Take a look at this for a legal decision on the court’s power in regards to birther claims: http://www.scribd.com/doc/21808122/Judge-Carter-Ruling-on-MTD?autodown=txt

  • Joe

    Kirk – I personally have not taken a position on Obama’s place of birth. Thanks for the links – fun reading. But my larger question is still there: What does natural born citizen mean? And, do we want to change it going forward?

    It is an interesting question though about who should have the burden of proof. Most states have ballot access requirements – but they usually are tied to how well your party did in the last election or how many signatures you can collect. I suggest the right answer is to require the person seeking the office to produce some basic level of proof of eligibility, like a birth certificate, etc. (something easily obtainable). Then the burden should switch to whoever makes a challenge and it should be a pretty high burden since the candidate already provided some evidence.

    I think that would best preserve the requirements without overly burdening the candidates. Just starting with an assumption that one is eligible seems to read the requirements out of the constitution. After with our privacy laws, you one could ever legally obtain evidence that someone is not eligible. You would need a court order, but to get a court to issue an order you would need evidence.

  • Joe

    Kirk – I personally have not taken a position on Obama’s place of birth. Thanks for the links – fun reading. But my larger question is still there: What does natural born citizen mean? And, do we want to change it going forward?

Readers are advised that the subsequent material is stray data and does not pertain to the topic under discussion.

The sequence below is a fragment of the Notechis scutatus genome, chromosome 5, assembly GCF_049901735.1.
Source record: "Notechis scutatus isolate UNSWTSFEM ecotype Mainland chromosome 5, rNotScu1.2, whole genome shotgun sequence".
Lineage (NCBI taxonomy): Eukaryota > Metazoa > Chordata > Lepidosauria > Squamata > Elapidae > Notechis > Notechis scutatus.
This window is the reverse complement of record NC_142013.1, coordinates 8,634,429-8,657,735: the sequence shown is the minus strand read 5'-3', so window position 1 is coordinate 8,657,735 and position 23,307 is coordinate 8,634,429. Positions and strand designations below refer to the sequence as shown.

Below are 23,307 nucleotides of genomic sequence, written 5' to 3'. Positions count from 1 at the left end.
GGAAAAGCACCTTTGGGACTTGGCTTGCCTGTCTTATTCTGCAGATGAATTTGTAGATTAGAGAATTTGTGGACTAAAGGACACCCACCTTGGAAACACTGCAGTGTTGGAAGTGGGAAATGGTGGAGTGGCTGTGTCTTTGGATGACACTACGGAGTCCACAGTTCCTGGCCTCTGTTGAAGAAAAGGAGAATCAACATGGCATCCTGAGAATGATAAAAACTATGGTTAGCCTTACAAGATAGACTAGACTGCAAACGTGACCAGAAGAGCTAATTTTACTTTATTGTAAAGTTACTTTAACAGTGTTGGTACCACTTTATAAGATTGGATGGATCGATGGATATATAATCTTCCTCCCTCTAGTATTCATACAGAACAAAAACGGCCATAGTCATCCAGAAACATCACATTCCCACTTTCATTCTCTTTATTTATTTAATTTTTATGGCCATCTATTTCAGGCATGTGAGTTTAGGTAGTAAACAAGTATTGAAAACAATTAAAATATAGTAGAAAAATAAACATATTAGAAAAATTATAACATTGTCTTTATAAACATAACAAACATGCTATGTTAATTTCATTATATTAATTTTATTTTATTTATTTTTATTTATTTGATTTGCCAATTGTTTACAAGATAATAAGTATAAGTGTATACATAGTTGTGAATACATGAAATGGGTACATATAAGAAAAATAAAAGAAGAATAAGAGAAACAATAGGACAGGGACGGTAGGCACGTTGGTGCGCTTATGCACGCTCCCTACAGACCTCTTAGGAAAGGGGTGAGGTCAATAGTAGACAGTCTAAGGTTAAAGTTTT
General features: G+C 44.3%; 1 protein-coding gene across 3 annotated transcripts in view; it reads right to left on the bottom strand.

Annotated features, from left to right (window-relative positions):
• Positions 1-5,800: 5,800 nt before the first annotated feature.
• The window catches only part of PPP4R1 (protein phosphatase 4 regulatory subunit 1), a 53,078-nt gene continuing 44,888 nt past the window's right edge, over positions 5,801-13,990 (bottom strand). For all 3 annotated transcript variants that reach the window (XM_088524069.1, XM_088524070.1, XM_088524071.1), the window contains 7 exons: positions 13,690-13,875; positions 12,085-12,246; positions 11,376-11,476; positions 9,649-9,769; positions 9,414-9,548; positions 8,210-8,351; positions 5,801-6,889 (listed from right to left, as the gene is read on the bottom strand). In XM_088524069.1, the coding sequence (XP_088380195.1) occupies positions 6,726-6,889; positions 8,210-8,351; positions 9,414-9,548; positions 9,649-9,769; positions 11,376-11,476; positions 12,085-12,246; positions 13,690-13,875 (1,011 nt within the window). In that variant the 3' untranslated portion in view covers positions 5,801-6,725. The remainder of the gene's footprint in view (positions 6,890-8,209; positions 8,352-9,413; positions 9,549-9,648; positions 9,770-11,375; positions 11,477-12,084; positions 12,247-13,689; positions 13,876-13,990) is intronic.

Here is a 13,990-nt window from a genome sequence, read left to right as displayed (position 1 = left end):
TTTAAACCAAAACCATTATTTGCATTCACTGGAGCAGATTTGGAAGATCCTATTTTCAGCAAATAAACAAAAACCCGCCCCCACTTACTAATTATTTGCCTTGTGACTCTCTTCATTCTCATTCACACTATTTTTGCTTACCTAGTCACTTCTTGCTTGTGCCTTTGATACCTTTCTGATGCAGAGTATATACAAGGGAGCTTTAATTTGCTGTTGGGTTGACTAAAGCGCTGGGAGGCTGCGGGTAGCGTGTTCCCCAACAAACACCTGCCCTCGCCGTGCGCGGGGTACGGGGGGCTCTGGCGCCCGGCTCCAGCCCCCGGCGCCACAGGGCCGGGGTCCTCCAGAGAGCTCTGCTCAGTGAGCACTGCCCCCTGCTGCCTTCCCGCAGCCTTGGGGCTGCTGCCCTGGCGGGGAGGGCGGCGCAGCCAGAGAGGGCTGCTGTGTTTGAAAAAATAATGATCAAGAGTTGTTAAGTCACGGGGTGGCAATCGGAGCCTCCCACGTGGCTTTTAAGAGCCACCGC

It is an interesting question though about who should have the burden of proof. Most states have ballot access requirements – but they usually are tied to how well your party did in the last election or how many signatures you can collect. I suggest the right answer is to require the person seeking the office to produce some basic level of proof of eligibility, like a birth certificate, etc. (something easily obtainable). Then the burden should switch to whoever makes a challenge and it should be a pretty high burden since the candidate already provided some evidence.

    I think that would best preserve the requirements without overly burdening the candidates. Just starting with an assumption that one is eligible seems to read the requirements out of the constitution. After with our privacy laws, you one could ever legally obtain evidence that someone is not eligible. You would need a court order, but to get a court to issue an order you would need evidence.

  • Kirk

    @Joe